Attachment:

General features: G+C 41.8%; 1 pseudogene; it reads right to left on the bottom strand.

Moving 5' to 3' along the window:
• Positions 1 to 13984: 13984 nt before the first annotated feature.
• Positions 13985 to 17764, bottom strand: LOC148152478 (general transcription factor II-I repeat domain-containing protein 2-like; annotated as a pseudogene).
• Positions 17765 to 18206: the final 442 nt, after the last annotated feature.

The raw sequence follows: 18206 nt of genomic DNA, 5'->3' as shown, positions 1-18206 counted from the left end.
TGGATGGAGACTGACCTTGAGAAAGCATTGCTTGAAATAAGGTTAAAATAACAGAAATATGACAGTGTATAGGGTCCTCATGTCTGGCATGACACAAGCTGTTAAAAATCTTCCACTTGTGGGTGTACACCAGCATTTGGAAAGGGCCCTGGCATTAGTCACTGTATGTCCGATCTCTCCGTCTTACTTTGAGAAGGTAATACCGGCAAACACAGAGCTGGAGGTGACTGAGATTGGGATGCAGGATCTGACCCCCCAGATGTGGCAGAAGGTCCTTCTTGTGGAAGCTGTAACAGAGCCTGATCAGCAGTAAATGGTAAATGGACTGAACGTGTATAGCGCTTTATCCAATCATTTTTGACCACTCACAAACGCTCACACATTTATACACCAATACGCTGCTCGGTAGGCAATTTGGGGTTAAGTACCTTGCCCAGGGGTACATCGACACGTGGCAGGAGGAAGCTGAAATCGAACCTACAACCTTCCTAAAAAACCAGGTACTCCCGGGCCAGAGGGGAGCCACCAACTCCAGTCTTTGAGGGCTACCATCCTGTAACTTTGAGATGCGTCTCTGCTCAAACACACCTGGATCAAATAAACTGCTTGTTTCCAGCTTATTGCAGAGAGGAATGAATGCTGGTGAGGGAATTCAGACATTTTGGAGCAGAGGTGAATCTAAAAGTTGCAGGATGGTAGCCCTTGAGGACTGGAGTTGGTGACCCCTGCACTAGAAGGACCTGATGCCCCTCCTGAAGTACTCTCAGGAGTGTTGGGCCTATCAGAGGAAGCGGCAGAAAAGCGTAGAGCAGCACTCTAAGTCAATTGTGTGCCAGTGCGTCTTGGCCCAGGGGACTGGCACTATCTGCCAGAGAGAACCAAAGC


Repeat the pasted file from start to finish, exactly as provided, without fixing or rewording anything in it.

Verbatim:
General features: G+C 41.8%; 1 pseudogene; it reads right to left on the bottom strand.

Moving 5' to 3' along the window:
• Positions 1 to 13984: 13984 nt before the first annotated feature.
• Positions 13985 to 17764, bottom strand: LOC148152478 (general transcription factor II-I repeat domain-containing protein 2-like; annotated as a pseudogene).
• Positions 17765 to 18206: the final 442 nt, after the last annotated feature.

The raw sequence follows: 18206 nt of genomic DNA, 5'->3' as shown, positions 1-18206 counted from the left end.
TGGATGGAGACTGACCTTGAGAAAGCATTGCTTGAAATAAGGTTAAAATAACAGAAATATGACAGTGTATAGGGTCCTCATGTCTGGCATGACACAAGCTGTTAAAAATCTTCCACTTGTGGGTGTACACCAGCATTTGGAAAGGGCCCTGGCATTAGTCACTGTATGTCCGATCTCTCCGTCTTACTTTGAGAAGGTAATACCGGCAAACACAGAGCTGGAGGTGACTGAGATTGGGATGCAGGATCTGACCCCCCAGATGTGGCAGAAGGTCCTTCTTGTGGAAGCTGTAACAGAGCCTGATCAGCAGTAAATGGTAAATGGACTGAACGTGTATAGCGCTTTATCCAATCATTTTTGACCACTCACAAACGCTCACACATTTATACACCAATACGCTGCTCGGTAGGCAATTTGGGGTTAAGTACCTTGCCCAGGGGTACATCGACACGTGGCAGGAGGAAGCTGAAATCGAACCTACAACCTTCCTAAAAAACCAGGTACTCCCGGGCCAGAGGGGAGCCACCAACTCCAGTCTTTGAGGGCTACCATCCTGTAACTTTGAGATGCGTCTCTGCTCAAACACACCTGGATCAAATAAACTGCTTGTTTCCAGCTTATTGCAGAGAGGAATGAATGCTGGTGAGGGAATTCAGACATTTTGGAGCAGAGGTGAATCTAAAAGTTGCAGGATGGTAGCCCTTGAGGACTGGAGTTGGTGACCCCTGCACTAGAAGGACCTGATGCCCCTCCTGAAGTACTCTCAGGAGTGTTGGGCCTATCAGAGGAAGCGGCAGAAAAGCGTAGAGCAGCACTCTAAGTCAATTGTGTGCCAGTGCGTCTTGGCCCAGGGGACTGGCACTATCTGCCAGAGAGAACCAAAGC